|Title||Socioeconomic Status, Dietary Patterns, and Cardiovascular Risk Factors in an Aging Population|
|Year of Publication||2019|
|Academic Department||Epidemiological Science|
|Number of Pages||149|
|University||University of Michigan|
|City||Ann Arbor, MI|
|Keywords||Diabetes, diet, Hypertension, Obesity, Older Adults, socioeconomic status|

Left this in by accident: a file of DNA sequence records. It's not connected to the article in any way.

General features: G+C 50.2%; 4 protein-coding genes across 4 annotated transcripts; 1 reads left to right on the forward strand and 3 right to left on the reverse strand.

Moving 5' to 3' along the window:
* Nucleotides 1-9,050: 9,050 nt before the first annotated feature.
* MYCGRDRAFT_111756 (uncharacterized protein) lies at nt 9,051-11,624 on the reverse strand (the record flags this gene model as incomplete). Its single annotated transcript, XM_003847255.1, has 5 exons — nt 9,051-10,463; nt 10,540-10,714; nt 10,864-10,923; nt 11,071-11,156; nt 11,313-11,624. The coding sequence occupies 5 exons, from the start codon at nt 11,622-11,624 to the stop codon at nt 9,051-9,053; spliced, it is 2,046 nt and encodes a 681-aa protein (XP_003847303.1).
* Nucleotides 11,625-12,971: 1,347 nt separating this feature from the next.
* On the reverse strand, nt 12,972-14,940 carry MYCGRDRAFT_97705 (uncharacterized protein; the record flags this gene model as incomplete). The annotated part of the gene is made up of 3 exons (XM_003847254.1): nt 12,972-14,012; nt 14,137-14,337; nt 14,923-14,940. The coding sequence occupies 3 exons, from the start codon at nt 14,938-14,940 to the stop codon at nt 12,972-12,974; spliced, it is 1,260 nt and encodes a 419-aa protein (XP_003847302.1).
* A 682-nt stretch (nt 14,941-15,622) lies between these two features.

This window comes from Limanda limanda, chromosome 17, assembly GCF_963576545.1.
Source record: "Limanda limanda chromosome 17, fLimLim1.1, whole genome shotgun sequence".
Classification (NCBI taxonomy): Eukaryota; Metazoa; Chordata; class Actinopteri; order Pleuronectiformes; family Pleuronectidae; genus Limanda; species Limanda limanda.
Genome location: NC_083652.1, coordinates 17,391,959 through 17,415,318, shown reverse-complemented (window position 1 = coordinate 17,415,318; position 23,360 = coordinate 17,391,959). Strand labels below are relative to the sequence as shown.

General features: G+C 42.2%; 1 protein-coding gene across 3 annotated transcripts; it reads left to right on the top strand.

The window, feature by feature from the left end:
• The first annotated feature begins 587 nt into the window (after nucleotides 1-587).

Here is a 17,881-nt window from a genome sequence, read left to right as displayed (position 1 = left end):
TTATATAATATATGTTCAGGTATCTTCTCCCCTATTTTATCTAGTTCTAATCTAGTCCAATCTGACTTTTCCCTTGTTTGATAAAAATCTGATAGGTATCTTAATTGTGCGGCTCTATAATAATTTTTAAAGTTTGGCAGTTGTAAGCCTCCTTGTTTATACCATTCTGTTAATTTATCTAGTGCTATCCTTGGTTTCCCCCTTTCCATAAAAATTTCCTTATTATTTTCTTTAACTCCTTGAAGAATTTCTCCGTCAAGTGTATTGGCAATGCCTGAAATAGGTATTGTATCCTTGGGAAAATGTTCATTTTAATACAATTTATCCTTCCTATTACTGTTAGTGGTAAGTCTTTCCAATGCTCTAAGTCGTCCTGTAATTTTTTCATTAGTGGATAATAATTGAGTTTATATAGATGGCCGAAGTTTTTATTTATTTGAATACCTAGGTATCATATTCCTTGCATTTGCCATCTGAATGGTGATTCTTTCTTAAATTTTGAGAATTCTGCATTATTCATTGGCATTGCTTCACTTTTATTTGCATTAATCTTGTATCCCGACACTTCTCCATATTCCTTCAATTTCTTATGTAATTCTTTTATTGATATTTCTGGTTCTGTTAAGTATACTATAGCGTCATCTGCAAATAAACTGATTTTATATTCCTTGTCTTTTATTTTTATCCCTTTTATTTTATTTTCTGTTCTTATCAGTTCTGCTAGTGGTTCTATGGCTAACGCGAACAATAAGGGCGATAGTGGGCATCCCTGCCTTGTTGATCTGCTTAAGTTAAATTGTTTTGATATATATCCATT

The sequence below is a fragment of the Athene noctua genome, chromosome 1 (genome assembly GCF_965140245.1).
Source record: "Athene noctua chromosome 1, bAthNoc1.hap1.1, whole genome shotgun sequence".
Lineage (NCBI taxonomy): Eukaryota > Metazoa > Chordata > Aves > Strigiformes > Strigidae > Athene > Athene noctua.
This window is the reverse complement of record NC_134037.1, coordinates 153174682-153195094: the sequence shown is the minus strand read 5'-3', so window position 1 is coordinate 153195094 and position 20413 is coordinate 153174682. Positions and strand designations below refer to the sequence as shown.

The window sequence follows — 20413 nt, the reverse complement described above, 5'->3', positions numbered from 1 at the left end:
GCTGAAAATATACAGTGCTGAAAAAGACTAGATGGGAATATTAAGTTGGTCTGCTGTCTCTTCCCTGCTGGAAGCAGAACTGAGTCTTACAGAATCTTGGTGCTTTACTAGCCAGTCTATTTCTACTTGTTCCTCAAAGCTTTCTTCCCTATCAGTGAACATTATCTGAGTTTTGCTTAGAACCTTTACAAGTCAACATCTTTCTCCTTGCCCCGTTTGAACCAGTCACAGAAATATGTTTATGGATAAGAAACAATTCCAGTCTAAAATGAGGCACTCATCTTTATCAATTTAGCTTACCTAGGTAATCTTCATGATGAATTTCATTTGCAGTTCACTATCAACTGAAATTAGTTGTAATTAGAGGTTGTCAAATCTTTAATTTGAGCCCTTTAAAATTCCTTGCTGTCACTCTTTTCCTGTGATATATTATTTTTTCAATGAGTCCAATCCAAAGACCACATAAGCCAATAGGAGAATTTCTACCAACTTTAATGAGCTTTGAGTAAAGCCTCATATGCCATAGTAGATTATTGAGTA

As the leading cause of death in the United States (U.S.), cardiovascular disease (CVD) is responsible for 17% of national health expenditures. The health and economic burden of CVD is especially high in older adults. As a consequence of population aging, it has been projected by the American Heart Association that by 2030, 40.5% of the U.S. population will have some form of CVD, assuming no change to current prevention strategies. In order to address this rising public health issue with more effective prevention strategies, a better understanding of CVD risk factors and their interrelationship is needed. Obesity, type 2 diabetes (T2D), and hypertension (HTN) are each a leading and proximal CVD risk factor. In addition, they tend to coexist with each other and form multimorbidities, which are associated with substantially further elevated CVD risk. Using a life course approach, this dissertation examined the complex interrelationship among childhood socioeconomic status (SES), adulthood SES, adulthood dietary patterns, and the health outcomes of obesity, T2D, and HTN, individually and in the form of multimorbidities. Each of the three aims in this dissertation used a cross-sectional study design and was based on data from the Health and Retirement Study (HRS), a large nationally representative longitudinal study of U.S. adults aged over 50. Indicators of childhood SES included paternal education, maternal education and childhood financial strain. Indicators of adulthood SES included education and wealth. Two dietary patterns, prudent and Western, were initially identified using principal component analysis (PCA). The first aim examined the associations of childhood SES with adulthood dietary patterns using linear regression models. Results of this aim showed that, in selected sociodemographic groups, higher paternal education is associated with healthier dietary habits in adulthood, independent of adulthood SES. The second aim examined the associations of adulthood dietary patterns with obesity, T2D, and HTN, separately, accounting for potential confounding by childhood and adulthood SES and using logistic regression models. Under the potential influence of reverse causation and survival bias, results of this aim showed positive associations of both the prudent and Western dietary patterns with the health outcomes. SES, whether in childhood or in adulthood, did not appear to be a strong confounder to these associations. The third aim used multinomial logistic regression models to explore the associations of childhood SES, adulthood SES, and adulthood dietary patterns with the multimorbidity of obesity, T2D, and HTN. Results of this aim showed that the multimorbidity of obesity, T2D, and HTN is highly prevalent among older U.S. adults, and under the potential influence of reverse causation and survival bias, it is independently associated with lower paternal education, lower participant’s education and wealth, and greater adherence to the prudent and Western dietary patterns. Overall, this dissertation provides further evidence that childhood environment and conditions may underlie adulthood dietary habits and proximal CVD risk factors (e.g. obesity, T2D, and HTN), individually and in the form of multimorbidity. More studies, especially prospective studies, are needed to further evaluate the potential impact of paternal education on later life CVD risk, as well as whether dietary behavior is an underlying pathway linking childhood SES to later life CVD risk.